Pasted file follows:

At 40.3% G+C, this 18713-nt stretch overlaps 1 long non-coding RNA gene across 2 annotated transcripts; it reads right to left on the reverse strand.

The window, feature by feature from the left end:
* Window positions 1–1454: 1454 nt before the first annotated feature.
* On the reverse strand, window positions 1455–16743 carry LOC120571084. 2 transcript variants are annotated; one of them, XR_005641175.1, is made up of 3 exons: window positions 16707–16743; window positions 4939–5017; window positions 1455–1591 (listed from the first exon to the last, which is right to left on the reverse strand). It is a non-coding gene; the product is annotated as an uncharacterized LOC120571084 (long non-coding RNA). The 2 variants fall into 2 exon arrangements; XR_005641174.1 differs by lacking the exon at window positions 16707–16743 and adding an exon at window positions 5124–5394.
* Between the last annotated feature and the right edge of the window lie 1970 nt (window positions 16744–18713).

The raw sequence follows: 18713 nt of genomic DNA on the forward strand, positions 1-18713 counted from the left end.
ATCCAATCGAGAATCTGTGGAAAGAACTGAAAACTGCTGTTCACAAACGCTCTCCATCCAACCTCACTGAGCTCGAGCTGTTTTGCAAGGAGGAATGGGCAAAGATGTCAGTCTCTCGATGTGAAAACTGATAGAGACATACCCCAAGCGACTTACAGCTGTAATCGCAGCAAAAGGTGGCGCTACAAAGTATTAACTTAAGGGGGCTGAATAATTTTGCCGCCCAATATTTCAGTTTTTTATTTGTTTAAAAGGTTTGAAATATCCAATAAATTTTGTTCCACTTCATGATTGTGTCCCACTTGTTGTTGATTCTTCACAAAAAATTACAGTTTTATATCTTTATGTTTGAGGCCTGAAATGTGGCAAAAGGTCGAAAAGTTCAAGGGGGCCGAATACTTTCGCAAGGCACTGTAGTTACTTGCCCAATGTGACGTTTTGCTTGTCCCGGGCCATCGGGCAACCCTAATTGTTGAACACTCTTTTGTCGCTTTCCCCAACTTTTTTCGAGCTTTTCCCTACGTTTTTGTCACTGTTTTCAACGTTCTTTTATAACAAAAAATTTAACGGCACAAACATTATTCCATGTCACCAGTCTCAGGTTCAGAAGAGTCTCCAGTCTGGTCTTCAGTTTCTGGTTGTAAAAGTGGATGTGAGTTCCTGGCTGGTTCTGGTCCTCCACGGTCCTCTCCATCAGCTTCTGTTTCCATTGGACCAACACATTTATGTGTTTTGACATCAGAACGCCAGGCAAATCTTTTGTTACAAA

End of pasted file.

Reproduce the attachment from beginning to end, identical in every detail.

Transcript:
At 40.3% G+C, this 18713-nt stretch overlaps 1 long non-coding RNA gene across 2 annotated transcripts; it reads right to left on the reverse strand.

The window, feature by feature from the left end:
* Window positions 1–1454: 1454 nt before the first annotated feature.
* On the reverse strand, window positions 1455–16743 carry LOC120571084. 2 transcript variants are annotated; one of them, XR_005641175.1, is made up of 3 exons: window positions 16707–16743; window positions 4939–5017; window positions 1455–1591 (listed from the first exon to the last, which is right to left on the reverse strand). It is a non-coding gene; the product is annotated as an uncharacterized LOC120571084 (long non-coding RNA). The 2 variants fall into 2 exon arrangements; XR_005641174.1 differs by lacking the exon at window positions 16707–16743 and adding an exon at window positions 5124–5394.
* Between the last annotated feature and the right edge of the window lie 1970 nt (window positions 16744–18713).

The raw sequence follows: 18713 nt of genomic DNA on the forward strand, positions 1-18713 counted from the left end.
ATCCAATCGAGAATCTGTGGAAAGAACTGAAAACTGCTGTTCACAAACGCTCTCCATCCAACCTCACTGAGCTCGAGCTGTTTTGCAAGGAGGAATGGGCAAAGATGTCAGTCTCTCGATGTGAAAACTGATAGAGACATACCCCAAGCGACTTACAGCTGTAATCGCAGCAAAAGGTGGCGCTACAAAGTATTAACTTAAGGGGGCTGAATAATTTTGCCGCCCAATATTTCAGTTTTTTATTTGTTTAAAAGGTTTGAAATATCCAATAAATTTTGTTCCACTTCATGATTGTGTCCCACTTGTTGTTGATTCTTCACAAAAAATTACAGTTTTATATCTTTATGTTTGAGGCCTGAAATGTGGCAAAAGGTCGAAAAGTTCAAGGGGGCCGAATACTTTCGCAAGGCACTGTAGTTACTTGCCCAATGTGACGTTTTGCTTGTCCCGGGCCATCGGGCAACCCTAATTGTTGAACACTCTTTTGTCGCTTTCCCCAACTTTTTTCGAGCTTTTCCCTACGTTTTTGTCACTGTTTTCAACGTTCTTTTATAACAAAAAATTTAACGGCACAAACATTATTCCATGTCACCAGTCTCAGGTTCAGAAGAGTCTCCAGTCTGGTCTTCAGTTTCTGGTTGTAAAAGTGGATGTGAGTTCCTGGCTGGTTCTGGTCCTCCACGGTCCTCTCCATCAGCTTCTGTTTCCATTGGACCAACACATTTATGTGTTTTGACATCAGAACGCCAGGCAAATCTTTTGTTACAAA